Remember your high school chemistry lab with row after row of Bunsen burners surrounded by shelves filled with all sorts of toxic chemicals?
Keeping an inventory of these hazardous materials is a cumbersome chore that requires chemistry teachers constantly to fill out and update official reports to numerous regulatory agencies.
Managing a high school chemistry lab is time-consuming enough, so imagine the challenge facing a large research institution like Stanford, with approximately 2,000 laboratories located in more than 100 buildings.
"We are responsible for tracking about 200,000 individual containers of hazardous material on campus," says Lawrence M. Gibbs, associate vice provost in charge of the Department of Environmental Health and Safety (EHS).
Gibbs' department is required by law to report the contents of each container to 20 federal, state and local agencies - from the Environmental Protection Agency to the Palo Alto Fire Department.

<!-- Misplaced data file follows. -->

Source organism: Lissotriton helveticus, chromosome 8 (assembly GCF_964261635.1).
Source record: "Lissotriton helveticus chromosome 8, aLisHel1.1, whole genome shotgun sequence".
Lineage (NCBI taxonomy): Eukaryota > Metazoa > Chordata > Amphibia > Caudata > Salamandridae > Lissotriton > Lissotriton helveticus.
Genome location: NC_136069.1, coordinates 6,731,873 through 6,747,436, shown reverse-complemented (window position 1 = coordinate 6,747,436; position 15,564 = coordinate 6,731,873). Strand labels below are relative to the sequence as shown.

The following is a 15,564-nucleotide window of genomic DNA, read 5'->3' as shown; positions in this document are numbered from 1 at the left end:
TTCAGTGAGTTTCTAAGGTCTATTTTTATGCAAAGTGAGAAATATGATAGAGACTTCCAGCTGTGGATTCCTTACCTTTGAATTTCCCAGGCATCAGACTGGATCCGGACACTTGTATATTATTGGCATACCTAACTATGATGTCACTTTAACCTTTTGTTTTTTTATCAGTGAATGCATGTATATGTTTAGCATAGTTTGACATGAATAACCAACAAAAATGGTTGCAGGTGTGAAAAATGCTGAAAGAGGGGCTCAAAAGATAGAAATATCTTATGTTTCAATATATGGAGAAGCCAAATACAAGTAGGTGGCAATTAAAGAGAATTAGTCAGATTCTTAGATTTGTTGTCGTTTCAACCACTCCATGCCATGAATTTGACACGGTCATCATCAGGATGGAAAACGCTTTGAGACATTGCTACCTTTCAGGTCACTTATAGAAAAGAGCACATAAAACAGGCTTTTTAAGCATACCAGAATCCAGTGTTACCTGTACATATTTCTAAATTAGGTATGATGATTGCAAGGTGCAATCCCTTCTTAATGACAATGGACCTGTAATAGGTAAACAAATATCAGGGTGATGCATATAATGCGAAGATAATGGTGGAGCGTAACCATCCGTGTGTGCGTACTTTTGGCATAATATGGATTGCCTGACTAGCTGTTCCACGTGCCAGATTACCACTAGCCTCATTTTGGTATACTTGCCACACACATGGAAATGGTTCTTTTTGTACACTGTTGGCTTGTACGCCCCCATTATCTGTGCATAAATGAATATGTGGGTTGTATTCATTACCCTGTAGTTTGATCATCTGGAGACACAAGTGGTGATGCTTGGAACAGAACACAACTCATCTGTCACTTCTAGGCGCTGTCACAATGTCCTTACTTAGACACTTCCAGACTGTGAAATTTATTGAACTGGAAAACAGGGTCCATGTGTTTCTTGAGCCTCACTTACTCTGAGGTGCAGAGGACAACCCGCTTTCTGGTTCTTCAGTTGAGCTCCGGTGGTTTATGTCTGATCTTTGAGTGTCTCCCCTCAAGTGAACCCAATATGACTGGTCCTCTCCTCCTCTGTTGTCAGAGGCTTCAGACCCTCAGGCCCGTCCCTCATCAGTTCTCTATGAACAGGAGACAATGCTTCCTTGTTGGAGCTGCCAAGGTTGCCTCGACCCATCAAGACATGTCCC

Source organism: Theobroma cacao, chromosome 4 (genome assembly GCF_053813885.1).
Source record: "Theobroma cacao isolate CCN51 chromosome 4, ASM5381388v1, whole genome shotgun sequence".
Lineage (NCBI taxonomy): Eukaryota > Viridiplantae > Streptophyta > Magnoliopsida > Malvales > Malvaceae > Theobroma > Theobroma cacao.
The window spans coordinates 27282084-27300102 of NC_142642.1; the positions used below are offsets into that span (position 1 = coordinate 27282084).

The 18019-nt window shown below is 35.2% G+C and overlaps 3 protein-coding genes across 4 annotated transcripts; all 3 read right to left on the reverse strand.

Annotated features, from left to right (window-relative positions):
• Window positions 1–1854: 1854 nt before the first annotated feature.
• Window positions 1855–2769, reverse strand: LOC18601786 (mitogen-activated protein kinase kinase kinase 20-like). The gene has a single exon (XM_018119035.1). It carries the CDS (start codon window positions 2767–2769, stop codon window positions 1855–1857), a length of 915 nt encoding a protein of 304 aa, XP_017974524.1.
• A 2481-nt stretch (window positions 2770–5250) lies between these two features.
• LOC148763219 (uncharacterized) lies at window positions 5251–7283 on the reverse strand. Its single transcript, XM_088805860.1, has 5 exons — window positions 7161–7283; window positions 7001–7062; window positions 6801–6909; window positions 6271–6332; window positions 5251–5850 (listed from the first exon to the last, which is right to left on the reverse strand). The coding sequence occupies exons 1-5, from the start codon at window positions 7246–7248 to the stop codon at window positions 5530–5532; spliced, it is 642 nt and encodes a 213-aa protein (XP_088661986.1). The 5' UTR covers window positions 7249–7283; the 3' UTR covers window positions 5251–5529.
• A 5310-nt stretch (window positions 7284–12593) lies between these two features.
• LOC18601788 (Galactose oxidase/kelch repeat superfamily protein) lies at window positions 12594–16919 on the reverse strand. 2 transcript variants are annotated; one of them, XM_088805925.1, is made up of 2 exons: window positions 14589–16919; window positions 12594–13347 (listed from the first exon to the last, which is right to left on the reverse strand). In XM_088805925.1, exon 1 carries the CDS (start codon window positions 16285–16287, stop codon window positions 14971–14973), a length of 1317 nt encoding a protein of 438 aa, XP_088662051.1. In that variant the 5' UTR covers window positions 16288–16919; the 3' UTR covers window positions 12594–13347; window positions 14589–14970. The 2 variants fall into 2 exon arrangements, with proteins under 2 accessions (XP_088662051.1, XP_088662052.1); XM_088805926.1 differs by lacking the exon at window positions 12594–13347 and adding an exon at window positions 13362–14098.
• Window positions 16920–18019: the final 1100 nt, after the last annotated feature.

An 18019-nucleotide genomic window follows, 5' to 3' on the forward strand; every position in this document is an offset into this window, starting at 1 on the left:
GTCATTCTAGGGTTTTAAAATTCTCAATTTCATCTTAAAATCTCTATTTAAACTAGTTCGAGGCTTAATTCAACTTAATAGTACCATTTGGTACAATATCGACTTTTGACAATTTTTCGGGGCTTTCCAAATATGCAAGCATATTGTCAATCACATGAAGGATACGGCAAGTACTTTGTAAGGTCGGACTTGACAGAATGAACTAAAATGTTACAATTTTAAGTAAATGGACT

The task became so overwhelming that, by the mid-1990s, Gibbs and his colleagues began looking for a more efficient way to track chemical inventories.
"We just didn't have a good system in place," he recalls, "so we tried to find a commercial solution to managing all the chemicals on campus via the web."
According to Gibbs, none of the commercially available programs was up to the task, so EHS began developing its own software. The result was the Stanford Chemical Information Management System (SCIMS) launched in June 1999.
"It took us two years to document the institutional requirements and develop SCIMS," he notes, "but now we have a system that's available in every building where hazardous chemicals are stored."
Gibbs will explain how SCIMS operates at the annual meeting of the American Chemical Society (ACS) in San Diego on April 4. He is one of several speakers invited to an ACS symposium titled "Winning Approaches to Chemical Safety on the Web."